These days, terms like “greenwashing”, “transparency” and “climate change” are on everyone’s lips. Large companies are publishing sustainability targets and their sustainability agenda and showing how future-orientated and climate-friendly they are. However, responsibility for products and their packaging is also part of environmental policy obligations. If companies do not fulfill this responsibility, word gets around and this can sometimes lead to competitive disadvantages because customers feel misled. The good reputation and trust in the company are lost and must first be restored.

In Austria, the Association for Consumer Information (VKI) has already brought several successful lawsuits before the competent regional courts for violations of the European Union’s “Green Claim Directive”. These include a brewery company, an association of dairy farmers and dairies, and an airline. The judgments are legally binding.

Financial implications for the company (penalties, sales bans)

Here are a few selected examples of violations of regulations according to VerpackG, ElektroG, and BattG in Germany and the maximum amount of possible penalties:

Violation of the labelling regulations according to § 36 (1) 2, VerpackG€ 100.000
Further distribution of unregistered packaging by the retailer according to § 36 (1) 5, VerpackG€ 100.000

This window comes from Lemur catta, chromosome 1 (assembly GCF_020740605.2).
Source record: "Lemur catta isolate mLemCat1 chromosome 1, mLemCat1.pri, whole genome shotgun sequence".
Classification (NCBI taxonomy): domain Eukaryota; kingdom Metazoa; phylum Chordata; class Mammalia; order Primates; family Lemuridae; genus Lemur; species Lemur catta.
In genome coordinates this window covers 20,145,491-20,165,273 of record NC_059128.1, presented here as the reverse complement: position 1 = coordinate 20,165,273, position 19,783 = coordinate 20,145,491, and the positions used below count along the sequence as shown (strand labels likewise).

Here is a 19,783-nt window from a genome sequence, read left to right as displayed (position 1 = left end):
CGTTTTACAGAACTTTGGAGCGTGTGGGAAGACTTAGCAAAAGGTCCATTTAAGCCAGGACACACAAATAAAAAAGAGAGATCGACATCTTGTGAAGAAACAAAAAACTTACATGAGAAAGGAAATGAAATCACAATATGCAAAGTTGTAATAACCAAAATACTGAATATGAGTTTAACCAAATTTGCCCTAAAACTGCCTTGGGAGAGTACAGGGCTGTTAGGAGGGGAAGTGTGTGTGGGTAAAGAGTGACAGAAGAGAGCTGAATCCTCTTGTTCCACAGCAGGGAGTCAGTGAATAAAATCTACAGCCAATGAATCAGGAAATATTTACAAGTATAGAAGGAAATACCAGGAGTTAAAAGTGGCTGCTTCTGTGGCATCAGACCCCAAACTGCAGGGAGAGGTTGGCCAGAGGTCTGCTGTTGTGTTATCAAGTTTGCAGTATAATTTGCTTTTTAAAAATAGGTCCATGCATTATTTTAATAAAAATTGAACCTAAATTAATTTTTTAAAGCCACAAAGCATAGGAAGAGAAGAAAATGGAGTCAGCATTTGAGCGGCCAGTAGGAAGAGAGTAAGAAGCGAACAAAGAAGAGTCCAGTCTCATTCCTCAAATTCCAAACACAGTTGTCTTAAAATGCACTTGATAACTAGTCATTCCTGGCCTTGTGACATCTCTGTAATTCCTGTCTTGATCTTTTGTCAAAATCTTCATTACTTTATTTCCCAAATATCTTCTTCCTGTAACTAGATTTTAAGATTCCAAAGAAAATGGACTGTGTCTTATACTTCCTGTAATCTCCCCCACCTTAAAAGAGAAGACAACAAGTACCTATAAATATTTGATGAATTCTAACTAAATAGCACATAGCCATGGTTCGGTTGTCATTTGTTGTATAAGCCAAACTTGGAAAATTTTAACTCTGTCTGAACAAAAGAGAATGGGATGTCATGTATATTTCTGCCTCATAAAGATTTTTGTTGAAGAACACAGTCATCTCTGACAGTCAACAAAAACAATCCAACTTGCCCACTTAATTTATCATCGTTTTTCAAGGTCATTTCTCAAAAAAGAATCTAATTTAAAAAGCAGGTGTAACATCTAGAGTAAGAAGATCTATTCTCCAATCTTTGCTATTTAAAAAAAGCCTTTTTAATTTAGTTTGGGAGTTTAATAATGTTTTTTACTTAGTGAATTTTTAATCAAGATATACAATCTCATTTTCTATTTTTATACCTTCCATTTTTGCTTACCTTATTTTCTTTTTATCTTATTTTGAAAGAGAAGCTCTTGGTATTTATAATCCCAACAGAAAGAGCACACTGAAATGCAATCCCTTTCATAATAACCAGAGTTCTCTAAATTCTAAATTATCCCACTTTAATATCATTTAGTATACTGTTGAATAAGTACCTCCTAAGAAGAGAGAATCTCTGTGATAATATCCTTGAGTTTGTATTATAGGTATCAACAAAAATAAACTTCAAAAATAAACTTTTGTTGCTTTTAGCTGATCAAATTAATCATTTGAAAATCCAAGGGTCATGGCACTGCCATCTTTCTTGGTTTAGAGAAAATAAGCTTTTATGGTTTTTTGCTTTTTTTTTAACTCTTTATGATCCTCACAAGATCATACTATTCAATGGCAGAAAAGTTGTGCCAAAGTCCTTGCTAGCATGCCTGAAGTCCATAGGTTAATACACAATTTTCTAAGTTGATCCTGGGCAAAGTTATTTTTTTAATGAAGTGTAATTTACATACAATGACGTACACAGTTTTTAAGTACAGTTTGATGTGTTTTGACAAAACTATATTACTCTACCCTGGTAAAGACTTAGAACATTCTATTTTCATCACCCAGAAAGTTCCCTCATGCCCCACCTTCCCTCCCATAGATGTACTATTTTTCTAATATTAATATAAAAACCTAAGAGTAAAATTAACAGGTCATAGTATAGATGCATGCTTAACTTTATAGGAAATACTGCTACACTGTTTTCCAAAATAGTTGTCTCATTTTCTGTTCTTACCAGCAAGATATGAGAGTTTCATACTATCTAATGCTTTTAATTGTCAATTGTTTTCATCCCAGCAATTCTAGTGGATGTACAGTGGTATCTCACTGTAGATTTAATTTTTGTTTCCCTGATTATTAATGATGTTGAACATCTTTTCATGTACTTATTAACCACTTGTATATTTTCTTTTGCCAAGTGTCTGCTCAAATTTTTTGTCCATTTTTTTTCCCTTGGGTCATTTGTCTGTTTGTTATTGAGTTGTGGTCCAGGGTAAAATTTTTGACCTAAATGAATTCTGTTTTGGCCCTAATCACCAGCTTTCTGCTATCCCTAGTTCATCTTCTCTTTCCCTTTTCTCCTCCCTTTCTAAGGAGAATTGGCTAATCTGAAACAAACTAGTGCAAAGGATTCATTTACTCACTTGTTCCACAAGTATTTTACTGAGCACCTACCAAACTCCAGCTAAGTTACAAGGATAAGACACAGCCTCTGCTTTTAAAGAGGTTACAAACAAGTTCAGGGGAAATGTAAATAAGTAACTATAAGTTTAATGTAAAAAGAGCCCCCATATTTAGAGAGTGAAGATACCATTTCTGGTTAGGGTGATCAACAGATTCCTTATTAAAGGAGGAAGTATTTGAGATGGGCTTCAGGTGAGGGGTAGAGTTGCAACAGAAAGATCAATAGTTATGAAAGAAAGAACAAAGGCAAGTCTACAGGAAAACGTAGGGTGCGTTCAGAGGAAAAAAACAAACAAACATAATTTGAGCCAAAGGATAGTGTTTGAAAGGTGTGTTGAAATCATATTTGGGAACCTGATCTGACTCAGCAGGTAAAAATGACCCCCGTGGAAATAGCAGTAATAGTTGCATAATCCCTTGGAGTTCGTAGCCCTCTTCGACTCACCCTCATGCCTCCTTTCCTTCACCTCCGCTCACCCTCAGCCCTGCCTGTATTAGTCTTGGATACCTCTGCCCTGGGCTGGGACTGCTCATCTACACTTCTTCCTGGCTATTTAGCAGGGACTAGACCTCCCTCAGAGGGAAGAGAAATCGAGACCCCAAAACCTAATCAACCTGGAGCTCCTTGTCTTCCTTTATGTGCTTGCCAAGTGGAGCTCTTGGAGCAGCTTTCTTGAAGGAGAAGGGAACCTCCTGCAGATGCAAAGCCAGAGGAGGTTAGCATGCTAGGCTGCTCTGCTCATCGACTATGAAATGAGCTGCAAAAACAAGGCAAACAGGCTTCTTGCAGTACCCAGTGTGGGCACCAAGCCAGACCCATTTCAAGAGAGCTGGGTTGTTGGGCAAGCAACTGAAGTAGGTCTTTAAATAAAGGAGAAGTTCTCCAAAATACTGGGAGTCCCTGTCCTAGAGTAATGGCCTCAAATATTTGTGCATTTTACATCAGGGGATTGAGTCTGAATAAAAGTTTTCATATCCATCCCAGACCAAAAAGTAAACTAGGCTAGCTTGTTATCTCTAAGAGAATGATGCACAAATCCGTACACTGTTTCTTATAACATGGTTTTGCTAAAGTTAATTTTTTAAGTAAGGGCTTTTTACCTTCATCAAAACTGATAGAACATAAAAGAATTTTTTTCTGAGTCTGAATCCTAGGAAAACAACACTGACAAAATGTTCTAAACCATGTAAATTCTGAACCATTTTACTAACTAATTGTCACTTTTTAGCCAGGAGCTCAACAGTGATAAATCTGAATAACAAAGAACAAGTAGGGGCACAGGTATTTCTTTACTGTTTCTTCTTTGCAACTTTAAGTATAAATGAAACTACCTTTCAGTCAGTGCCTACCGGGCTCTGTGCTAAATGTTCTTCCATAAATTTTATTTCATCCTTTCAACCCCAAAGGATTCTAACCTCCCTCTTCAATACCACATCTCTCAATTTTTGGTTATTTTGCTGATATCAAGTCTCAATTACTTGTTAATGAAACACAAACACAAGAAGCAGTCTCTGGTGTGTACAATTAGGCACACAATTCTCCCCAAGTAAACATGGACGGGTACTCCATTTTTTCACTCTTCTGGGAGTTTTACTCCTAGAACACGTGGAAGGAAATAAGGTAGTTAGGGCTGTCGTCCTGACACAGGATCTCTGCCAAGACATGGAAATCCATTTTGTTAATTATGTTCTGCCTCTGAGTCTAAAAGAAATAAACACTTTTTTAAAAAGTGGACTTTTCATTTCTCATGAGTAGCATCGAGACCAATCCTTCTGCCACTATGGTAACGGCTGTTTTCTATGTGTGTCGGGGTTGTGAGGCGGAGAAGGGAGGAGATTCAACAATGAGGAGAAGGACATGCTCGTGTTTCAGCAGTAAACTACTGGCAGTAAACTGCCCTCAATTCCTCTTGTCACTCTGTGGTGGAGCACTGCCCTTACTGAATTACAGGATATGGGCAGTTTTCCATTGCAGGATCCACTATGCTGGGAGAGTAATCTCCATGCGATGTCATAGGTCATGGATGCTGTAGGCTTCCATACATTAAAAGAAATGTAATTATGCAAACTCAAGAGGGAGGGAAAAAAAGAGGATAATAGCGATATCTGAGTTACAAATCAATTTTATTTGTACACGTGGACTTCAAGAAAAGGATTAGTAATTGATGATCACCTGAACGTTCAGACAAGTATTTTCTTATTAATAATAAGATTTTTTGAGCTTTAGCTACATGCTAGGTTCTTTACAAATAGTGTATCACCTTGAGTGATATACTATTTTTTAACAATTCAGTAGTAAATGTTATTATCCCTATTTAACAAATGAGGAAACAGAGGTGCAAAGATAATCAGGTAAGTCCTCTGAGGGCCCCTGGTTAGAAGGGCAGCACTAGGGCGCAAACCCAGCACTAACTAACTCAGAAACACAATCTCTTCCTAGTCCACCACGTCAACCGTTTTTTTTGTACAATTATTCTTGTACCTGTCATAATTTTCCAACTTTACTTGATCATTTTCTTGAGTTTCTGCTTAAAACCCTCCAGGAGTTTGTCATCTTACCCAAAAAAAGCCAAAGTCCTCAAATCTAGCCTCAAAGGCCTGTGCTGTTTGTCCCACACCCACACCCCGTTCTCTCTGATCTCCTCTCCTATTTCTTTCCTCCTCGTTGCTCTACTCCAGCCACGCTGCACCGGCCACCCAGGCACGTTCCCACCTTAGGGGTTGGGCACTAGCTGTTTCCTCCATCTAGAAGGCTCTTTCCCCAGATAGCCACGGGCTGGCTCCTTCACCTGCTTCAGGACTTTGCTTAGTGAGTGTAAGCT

Missing or late registration according to § 29 para. 1 no. 4, BattG€ 10.000
Mandatory information not given according to § 29 para. 1 no. 17, BattG€ 100.000
Missing (incorrect) labeling of the electrical appliances according to § 9, ElektroG€ 10.000
Battery not or not correctly labeled according to § 29 Para. 1 No. 15, BattG€ 10.000
Violation of the reporting obligations according to § 27, ElektroG€ 100.000
Battery not or not correctly labeled according to § 29 Para. 1 No. 15, BattG€ 10.000
Missing (late) registration with stiftung earaccording to § 6, ElektroG€ 100.000

Ignorantia legis non excusat – ignorance is no defense against punishment! 

What can I do as a company to be EPR-compliant? The very first task must be to obtain comprehensive and detailed information about all obligations in all markets in which my company operates, get to know more with our EPR Compliance Check tool. As soon as there is clarity about the necessary obligations, I as a company can gradually start to fulfill these obligations. This is sometimes a huge challenge for most.

If you are looking for a quick and uncomplicated solution for your company to immediately participate your packaging volumes in a take-back system and thus avoid penalties and possible distribution bans, then click here and visit the online shop of our partner “activate by Reclay“. With just a few clicks, you can be EPR-compliant and discharge your packaging properly. The certificate of participation is available for immediate download. 

In our blog section, you will find many useful articles on topics relating to packaging, which can give you an initial orientation on any obligations and regulations. Environmental policy developments are progressing rapidly, and regulations and obligations are becoming ever stricter and, as mentioned at the beginning, are not standardized. As companies rarely have sufficient expertise and resources to recognize these developments at an early stage and counteract them with measures or optimizations, it is advisable to contact teams of experts to act in a legally compliant and EPR-compliant manner.